Learn about railroad history straight from the author!
Author and Publisher James J. Reisdorff is now available for speaking engagements.
In addition to his writing and publishing, author and publisher James J. Reisdorff is now offering others the opportunity to hear him speak on a number of railroad history-related topics. Over the years, Jim has spoken on various topics related to railroad history before historical societies, library groups and service organizations across Nebraska and Iowa. He would welcome the opportunity to talk before your group! His speaking fees are reasonable, and his lively programs are illustrated using either power point or posters. Every effort is made to schedule and time programs to the needs of the sponsoring group.
The following are three of the featured topics that Jim has given on a number of occasions before various gatherings. Inquiries are welcome regarding these or other possible railroad-related history topics that Jim can present to your group!
1) The Un-driving of the Golden Spike
This is a fascinating topic for those interested in the history of the Union Pacific Railroad and the Old West. Most everybody has heard of the famous Driving of the Golden Spike, which in May 1869 marked the completion of America’s First Transcontinental Railroad at Promontory Summit, Utah. However, did you know there was an "Un-Driving" of the Golden Spike at the same location just 73 years later? Based on the book by the same name that he co-authored, Reisdorff describes how the Golden Spike was "un-driven" and how the world-famous site of Promontory Summit was almost lost to history. Interest in this program will increase as the occasion of the 150th anniversary of the Driving of the Golden Spike approaches in May 2019.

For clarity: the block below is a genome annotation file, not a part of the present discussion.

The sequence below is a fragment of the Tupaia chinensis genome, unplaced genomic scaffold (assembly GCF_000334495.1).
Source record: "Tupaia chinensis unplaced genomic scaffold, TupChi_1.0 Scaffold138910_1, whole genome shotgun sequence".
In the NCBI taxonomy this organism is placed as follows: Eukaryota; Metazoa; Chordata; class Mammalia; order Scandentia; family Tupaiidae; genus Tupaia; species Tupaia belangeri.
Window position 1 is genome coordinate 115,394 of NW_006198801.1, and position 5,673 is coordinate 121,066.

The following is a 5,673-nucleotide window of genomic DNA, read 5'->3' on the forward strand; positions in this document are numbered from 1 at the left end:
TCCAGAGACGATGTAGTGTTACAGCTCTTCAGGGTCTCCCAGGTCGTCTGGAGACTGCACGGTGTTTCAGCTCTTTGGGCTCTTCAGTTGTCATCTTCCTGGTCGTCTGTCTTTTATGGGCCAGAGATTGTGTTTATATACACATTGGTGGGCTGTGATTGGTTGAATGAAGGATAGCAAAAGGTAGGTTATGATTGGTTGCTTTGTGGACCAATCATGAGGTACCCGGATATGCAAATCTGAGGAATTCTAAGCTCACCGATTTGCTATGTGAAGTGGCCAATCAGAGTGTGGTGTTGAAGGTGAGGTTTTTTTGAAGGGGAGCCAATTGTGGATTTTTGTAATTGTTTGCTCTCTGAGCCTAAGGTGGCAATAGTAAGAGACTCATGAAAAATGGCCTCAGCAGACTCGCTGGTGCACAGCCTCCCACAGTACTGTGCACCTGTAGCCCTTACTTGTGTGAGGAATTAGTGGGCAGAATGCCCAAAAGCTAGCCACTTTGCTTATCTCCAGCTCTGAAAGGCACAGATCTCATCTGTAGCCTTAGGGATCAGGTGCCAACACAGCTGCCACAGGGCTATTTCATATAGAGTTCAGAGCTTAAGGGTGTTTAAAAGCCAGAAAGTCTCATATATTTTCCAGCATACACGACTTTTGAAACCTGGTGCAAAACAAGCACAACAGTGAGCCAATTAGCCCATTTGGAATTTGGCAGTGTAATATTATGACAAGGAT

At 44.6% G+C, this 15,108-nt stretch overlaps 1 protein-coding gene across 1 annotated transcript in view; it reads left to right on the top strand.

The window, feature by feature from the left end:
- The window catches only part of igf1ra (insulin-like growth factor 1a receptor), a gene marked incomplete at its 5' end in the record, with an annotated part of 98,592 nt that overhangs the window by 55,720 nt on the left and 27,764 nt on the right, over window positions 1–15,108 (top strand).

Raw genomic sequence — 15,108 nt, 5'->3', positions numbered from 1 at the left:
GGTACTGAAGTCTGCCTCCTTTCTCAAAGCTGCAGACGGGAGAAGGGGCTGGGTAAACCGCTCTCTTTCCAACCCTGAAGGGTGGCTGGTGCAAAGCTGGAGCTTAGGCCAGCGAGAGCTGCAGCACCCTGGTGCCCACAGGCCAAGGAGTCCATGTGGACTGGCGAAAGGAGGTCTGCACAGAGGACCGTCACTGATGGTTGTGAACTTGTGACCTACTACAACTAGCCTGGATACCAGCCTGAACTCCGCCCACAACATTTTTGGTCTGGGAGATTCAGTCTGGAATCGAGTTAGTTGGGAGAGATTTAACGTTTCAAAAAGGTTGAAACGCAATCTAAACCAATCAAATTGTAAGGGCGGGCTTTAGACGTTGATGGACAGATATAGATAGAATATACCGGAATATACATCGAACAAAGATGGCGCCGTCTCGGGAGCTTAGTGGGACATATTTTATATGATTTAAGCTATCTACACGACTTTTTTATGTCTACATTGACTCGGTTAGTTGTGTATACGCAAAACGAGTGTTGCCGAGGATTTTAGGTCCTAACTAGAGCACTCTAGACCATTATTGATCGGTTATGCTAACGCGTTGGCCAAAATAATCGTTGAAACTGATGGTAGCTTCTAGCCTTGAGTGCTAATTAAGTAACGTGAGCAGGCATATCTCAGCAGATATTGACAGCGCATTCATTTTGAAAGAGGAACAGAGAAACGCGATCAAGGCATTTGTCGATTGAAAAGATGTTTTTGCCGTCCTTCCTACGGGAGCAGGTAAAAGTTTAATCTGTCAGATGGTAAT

2) The Man Who Wrecked Trains for Fun
This program appeals to most everyone’s suppressed desire to witness something destructive! Between 1896 and 1932, Iowa native Joseph S. Connolly staged more than 70 head-on train wrecks before large thrill-seeking audiences at state fairs and other public events nationwide. Known as "Head-On Joe," Connolly boasted that he destroyed 146 old steam locomotives during these collisions and never had anyone injured in the process. Based on the book that he wrote about this man-made calamity, Reisdorff tells about both the career of this professional train wrecker and the techniques that he used to stage a train wreck for public entertainment.
3) Nebraska Railroad Archeology
The haunting whistle of a train is heard no more in many of Nebraska’s smaller towns, and this program looks at where the Iron Horse had once followed its steely path through these communities. Since the late 1970s, Reisdorff has researched what happens after a railroad leaves town. This study of “railroad archeology” is a demonstration of the kind of various structures that a railroad company used in order to serve communities across the state. This program provides examples of the depots, freight buildings, bridges and other facilities left behind in the wake of rail abandonments, but which are now rapidly disappearing as time passes. It serves as a plea for railroad preservation in Nebraska before it’s too late.